Progressive retinal atrophy is a hereditary health condition that affects a significant number of different breeds and types of dogs, by means of genetic inheritance through the breed line. It affects the eyes of the dog by means of causing a gradual degeneration in the eye tissues, which ultimately causes blindness.
The condition cannot be caught or transferred from dog to dog other than by means of heredity, and this means that in order to prevent the condition from being passed on to ever more dogs and spreading widely throughout the affected breeds, potential breeding stock from at-risk breeds should be tested first, to ensure that they will have the best possible chance of producing healthy puppies.
Progressive retinal atrophy comes in a wide range of different variants, all of which lead to blindness by means of different methods-and whilst the end result is the same, the different forms that the condition takes means that a different test is required for each one-and also, that each form of the condition has different sets of breeds that are at risk for that particular variant.
The Kennel Club and the British Veterinary Association run a wide range of health schemes in order to monitor and attempt to curb the spread of common hereditary health conditions, and part of this scheme means testing for the CRD3 variant of progressive retinal atrophy.
In this article, we will talk more about the CRD3 form of the condition, and how to get your own dog tested for it. Read on to learn more.
The CRD3 variant of progressive retinal atrophy is a specific form of the condition that falls under the main umbrella of the condition as a the whole. The CRD3 designation refers to cone-rod dystrophy that leads to a progressive and gradual dystrophy of the eye’s cones, the retinal cells that enable the dog to see in normal daylight. In turn, the rods of the eyes, responsible for night vision and being able to see in dim light and darkness begin to degenerate as well.
PRA (CRD3) is particularly prevalent across the gene pool of the Glen of Imaal terrier, and is in fact largely unique to this one breed of dog. However, it is important to note that cross breeds and mongrels that have Glen of Imaal Terrier ancestry or part-breeding may also inherit the condition as well.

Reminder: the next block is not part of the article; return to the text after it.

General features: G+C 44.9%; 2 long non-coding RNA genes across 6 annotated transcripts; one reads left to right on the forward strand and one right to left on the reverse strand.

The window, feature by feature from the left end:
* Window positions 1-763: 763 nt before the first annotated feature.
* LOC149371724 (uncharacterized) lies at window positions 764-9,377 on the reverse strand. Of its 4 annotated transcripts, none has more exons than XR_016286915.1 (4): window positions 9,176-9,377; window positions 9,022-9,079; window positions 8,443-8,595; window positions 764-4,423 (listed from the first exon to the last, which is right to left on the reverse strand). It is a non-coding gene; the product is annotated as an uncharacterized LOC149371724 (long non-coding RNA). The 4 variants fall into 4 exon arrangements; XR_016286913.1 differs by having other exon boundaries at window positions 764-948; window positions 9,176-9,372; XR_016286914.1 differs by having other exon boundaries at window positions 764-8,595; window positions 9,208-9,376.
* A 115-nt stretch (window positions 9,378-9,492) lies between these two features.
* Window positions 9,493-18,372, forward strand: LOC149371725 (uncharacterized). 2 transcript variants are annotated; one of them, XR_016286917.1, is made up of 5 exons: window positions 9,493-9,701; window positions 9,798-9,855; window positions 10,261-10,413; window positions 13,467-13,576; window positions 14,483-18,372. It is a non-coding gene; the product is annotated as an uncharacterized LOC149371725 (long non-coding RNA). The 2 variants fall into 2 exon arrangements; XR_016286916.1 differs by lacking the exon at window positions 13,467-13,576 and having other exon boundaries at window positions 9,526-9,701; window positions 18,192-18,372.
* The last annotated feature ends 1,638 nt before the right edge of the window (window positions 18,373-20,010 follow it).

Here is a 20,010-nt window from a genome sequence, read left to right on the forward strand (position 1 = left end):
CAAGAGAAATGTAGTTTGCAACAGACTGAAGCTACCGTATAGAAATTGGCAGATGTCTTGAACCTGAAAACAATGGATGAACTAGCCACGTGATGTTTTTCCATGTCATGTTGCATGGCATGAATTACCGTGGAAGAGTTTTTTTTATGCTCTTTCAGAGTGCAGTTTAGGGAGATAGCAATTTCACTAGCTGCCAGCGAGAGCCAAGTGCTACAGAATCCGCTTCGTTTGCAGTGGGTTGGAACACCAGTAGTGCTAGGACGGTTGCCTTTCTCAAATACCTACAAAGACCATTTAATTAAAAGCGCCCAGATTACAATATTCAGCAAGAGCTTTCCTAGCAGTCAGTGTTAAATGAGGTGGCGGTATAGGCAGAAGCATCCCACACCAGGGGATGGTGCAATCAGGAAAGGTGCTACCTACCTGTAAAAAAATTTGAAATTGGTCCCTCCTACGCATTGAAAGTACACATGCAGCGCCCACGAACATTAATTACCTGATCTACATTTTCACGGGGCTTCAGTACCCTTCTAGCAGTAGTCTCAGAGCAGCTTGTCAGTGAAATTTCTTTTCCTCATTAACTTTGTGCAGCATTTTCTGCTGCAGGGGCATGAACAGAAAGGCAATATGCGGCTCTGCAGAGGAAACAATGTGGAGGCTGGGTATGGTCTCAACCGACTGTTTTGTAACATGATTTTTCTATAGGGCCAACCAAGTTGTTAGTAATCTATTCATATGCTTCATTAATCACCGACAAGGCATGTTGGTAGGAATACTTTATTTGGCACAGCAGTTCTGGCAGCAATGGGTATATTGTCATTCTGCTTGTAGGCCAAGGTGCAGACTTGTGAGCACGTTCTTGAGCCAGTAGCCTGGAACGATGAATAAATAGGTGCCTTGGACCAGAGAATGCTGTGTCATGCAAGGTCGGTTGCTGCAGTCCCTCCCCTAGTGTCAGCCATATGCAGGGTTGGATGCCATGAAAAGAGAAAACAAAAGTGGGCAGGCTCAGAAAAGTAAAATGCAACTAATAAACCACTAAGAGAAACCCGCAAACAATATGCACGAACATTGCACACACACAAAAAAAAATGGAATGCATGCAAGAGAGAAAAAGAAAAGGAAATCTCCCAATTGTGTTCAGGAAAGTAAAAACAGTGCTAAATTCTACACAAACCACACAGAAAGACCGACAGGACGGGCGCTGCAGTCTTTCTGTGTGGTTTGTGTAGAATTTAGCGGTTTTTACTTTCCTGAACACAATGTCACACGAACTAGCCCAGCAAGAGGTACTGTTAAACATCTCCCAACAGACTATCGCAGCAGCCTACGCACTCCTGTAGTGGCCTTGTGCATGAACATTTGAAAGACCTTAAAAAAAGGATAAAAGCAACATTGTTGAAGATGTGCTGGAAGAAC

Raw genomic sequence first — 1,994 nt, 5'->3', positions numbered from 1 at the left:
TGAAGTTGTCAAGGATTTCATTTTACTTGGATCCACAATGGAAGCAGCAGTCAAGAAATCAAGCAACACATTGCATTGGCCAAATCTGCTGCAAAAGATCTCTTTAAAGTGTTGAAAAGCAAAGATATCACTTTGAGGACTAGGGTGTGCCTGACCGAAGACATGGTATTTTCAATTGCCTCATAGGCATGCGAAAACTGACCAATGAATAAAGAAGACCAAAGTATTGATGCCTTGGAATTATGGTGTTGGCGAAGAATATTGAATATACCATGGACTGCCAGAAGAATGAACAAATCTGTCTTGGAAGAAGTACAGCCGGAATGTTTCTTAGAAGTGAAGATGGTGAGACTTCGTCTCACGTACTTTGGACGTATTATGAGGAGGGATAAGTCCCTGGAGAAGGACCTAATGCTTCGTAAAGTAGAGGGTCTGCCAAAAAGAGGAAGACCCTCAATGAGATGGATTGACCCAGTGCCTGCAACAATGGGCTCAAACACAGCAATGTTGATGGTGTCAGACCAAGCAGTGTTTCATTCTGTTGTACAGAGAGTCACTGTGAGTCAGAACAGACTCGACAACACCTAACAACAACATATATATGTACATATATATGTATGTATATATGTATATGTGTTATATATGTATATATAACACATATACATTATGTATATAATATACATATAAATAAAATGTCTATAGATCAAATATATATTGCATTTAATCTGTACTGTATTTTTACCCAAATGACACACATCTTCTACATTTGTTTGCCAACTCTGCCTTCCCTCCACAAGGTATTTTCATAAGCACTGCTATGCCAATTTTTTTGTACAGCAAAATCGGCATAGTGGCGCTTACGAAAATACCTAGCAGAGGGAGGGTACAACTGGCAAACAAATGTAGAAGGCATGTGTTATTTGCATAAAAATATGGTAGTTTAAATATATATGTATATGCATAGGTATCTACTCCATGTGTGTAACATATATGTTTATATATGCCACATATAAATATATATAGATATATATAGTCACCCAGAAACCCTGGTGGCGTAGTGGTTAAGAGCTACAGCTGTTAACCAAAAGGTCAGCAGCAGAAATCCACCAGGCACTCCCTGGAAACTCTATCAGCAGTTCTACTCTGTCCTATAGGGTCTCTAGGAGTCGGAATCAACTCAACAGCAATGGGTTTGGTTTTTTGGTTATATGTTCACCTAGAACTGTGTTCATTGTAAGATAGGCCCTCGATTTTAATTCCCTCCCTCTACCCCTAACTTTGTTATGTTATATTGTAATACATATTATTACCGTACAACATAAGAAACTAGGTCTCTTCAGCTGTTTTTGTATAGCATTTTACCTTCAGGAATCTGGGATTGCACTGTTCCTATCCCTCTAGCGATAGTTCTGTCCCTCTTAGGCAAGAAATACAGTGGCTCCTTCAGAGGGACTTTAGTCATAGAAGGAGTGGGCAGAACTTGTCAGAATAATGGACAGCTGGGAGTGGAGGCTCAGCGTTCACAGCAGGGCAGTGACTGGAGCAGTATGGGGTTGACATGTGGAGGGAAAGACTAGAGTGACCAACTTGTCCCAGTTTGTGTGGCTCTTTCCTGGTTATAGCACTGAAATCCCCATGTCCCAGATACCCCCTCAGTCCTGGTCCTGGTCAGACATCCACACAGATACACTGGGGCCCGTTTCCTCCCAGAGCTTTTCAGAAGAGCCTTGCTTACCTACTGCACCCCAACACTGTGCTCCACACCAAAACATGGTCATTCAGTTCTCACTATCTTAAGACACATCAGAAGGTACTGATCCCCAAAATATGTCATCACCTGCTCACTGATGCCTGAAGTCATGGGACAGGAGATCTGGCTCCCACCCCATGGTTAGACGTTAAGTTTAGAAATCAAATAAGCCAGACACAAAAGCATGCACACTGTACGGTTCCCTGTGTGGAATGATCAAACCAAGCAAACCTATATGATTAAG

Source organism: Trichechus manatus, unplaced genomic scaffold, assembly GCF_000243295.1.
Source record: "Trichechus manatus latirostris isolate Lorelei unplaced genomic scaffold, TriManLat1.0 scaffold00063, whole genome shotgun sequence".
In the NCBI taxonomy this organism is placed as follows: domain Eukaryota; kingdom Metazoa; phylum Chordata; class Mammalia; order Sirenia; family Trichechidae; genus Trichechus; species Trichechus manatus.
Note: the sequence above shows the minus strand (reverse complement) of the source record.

If you own a Glen of Imaal terrier and plan to breed from them, it is important to get them tested first to ensure that they are not carrying the condition. Even if you do not intend to breed from your dog, it may be worthwhile testing your dog anyway so that you know what to expect, and the same is true for the owners of part-bred dogs with some Glen of Imaal Terrier ancestry.
The condition’s eventual progression to blindness is a slow one, and dogs younger than three years of age rarely exhibit the symptoms of the condition, and may appear ostensibly normal and healthy until they get older.
Once the condition does begin to manifest, you will begin to notice the signs of a gradual deterioration in your dog’s general vision, which may first become apparent in the dark and in dim lighting.
PRA (CRD3) is an autosomal recessive condition, which means that if a dog only inherits the gene that carries the condition from one of their parents but not the other, they will not suffer from eventual blindness themselves, but will be a carrier for the condition and run the risk of passing it on to their own offspring.
Dogs that inherit two genes for PRA (CRD3) (one from each parent) will be afflicted with the condition, whilst dogs bred from parents that were both clear of the condition will not inherit progressive retinal atrophy, nor become a carrier for it.
In order to diagnose PRA (CRD3) or the markers for it that indicate that the dog is a carrier but not affected by it themselves, a DNA test is required.
This usually involves simply taking your dog along to your local vet and having them take a DNA sample from your dog by means of swabbing the inside of their cheek, and this sample is then sent off to a laboratory that can interpret it, and provide the results.
For a list of the laboratories that can perform the appropriate test, check out this list of The Kennel Club’s authorised laboratories-or talk to your local vet, as they may already have a working relationship with a local laboratory and be able to send off the sample on your behalf.